Low rates are good for borrowers in the short term, but in the long term, taking on too much debt can limit one’s ability to save for other goals like retirement. So, while the Bank’s intention behind lower rates is to encourage spending and inflation, be careful not to let your own spending and debt derail your financial plan.

Emergency Funds Have a Purpose

Banks have provided payment deferrals for mortgages and other debts in response to the pandemic lockdown. The federal government came to the rescue with weekly Canada Emergency Response Benefit (CERB). Had they not, many Canadians may have had a tough time staying afloat.

Recession-proof professionals such as dentists saw their incomes stop overnight, not to mention the millions of other Canadians who have become unemployed or underemployed due to COVID-19.

Anyone who did not have an emergency fund before would be wise to try to build one going forward. An emergency fund can be a savings account, but other options include a Tax Free Savings Account (TFSA) or home equity line of credit. One problem with using a TFSA as an emergency fund is if the investments are aggressive and exposed to stocks, there is a risk that when the funds are needed, stocks could be down.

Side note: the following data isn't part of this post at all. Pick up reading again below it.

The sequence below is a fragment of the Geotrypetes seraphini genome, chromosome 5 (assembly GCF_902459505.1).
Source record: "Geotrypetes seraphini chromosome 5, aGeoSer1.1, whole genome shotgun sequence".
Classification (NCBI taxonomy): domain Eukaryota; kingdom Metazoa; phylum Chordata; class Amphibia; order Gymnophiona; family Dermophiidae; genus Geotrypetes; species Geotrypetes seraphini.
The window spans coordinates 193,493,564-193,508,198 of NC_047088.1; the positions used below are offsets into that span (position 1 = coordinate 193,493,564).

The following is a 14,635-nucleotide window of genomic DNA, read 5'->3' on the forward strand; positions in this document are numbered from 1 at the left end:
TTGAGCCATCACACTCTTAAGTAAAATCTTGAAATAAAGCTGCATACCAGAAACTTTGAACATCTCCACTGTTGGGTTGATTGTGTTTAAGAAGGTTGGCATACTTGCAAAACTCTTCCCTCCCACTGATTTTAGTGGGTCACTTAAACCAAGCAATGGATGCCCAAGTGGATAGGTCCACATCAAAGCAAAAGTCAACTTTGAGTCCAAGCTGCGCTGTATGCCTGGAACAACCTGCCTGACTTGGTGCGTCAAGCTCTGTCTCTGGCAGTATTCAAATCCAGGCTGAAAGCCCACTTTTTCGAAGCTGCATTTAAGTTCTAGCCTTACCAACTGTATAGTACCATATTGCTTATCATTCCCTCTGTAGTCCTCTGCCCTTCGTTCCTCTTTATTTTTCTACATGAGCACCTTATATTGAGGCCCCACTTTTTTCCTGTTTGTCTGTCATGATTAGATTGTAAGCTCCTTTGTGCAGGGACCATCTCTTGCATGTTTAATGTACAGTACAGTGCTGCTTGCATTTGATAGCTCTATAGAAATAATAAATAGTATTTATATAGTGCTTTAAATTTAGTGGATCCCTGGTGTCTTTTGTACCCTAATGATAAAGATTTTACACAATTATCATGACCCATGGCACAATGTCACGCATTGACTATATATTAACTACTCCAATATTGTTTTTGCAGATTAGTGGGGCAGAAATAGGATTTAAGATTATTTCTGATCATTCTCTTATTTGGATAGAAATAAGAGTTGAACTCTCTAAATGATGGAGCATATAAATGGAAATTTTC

Don’t Lose Sight of Spending

Consumer spending declined significantly in the initial weeks following lockdown. It is tough to spend money when you are confined to your home. One key lesson some of us may have learned is how blurred the line between basic necessities and discretionary spending has become.

Workers who were lucky enough to maintain their incomes during lockdown likely saw their expenses decline and savings rate increase. In fact, Statistics Canada reported the household savings rate hit 6.1 per cent in the first quarter of 2020 — the highest level in almost 20 years.

One of the challenges savers may experience is lifestyle creep. As our incomes rise, spending tends to follow suit. The result may be a never-ending cycle of limited saving capacity. So, now may be a good time to set up a regular savings plan to invest money monthly while spending may still be lower than normal. If saving happens automatically, and is budgeted, you may not even notice the missing money.

Prepare For The Worst

Many people know someone who has contracted COVID-19. Some have been relatively unscathed, while others have become quite sick. Some have died. This is a good reminder that everyone, even young, healthy people should plan for the risk of disability or death.

The best way to mitigate against these risks, at least financially, is with insurance. Any working age Canadian who is not financially independent should have disability insurance to replace their income if they cannot work. Disability insurance pays a monthly benefit to a disabled recipient.

Anyone with financial dependents should also have life insurance. Life insurance pays out a lump sum benefit to replace someone’s future income for their family.

Everyone, even young, healthy people should plan for the risk of disability or death!

Basic group insurance plans may not provide sufficient coverage for an employee. Optional or third-party coverage may be necessary to be adequately insured.